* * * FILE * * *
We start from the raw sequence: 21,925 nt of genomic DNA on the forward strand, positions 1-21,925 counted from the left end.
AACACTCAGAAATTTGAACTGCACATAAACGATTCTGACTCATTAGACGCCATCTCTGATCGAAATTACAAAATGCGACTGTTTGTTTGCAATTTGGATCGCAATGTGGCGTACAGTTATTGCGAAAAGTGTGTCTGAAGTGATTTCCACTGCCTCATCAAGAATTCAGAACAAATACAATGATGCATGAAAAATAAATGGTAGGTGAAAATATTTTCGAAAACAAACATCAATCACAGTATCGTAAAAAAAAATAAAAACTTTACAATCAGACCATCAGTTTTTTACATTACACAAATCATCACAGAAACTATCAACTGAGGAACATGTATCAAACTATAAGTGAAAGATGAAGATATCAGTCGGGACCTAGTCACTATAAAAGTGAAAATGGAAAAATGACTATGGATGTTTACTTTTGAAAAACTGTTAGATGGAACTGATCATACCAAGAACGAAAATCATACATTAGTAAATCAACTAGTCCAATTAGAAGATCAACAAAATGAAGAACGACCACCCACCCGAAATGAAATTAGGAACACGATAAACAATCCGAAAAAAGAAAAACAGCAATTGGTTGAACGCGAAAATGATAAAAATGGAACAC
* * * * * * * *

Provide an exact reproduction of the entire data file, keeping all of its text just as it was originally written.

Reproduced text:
We start from the raw sequence: 21,925 nt of genomic DNA on the forward strand, positions 1-21,925 counted from the left end.
AACACTCAGAAATTTGAACTGCACATAAACGATTCTGACTCATTAGACGCCATCTCTGATCGAAATTACAAAATGCGACTGTTTGTTTGCAATTTGGATCGCAATGTGGCGTACAGTTATTGCGAAAAGTGTGTCTGAAGTGATTTCCACTGCCTCATCAAGAATTCAGAACAAATACAATGATGCATGAAAAATAAATGGTAGGTGAAAATATTTTCGAAAACAAACATCAATCACAGTATCGTAAAAAAAAATAAAAACTTTACAATCAGACCATCAGTTTTTTACATTACACAAATCATCACAGAAACTATCAACTGAGGAACATGTATCAAACTATAAGTGAAAGATGAAGATATCAGTCGGGACCTAGTCACTATAAAAGTGAAAATGGAAAAATGACTATGGATGTTTACTTTTGAAAAACTGTTAGATGGAACTGATCATACCAAGAACGAAAATCATACATTAGTAAATCAACTAGTCCAATTAGAAGATCAACAAAATGAAGAACGACCACCCACCCGAAATGAAATTAGGAACACGATAAACAATCCGAAAAAAGAAAAACAGCAATTGGTTGAACGCGAAAATGATAAAAATGGAACAC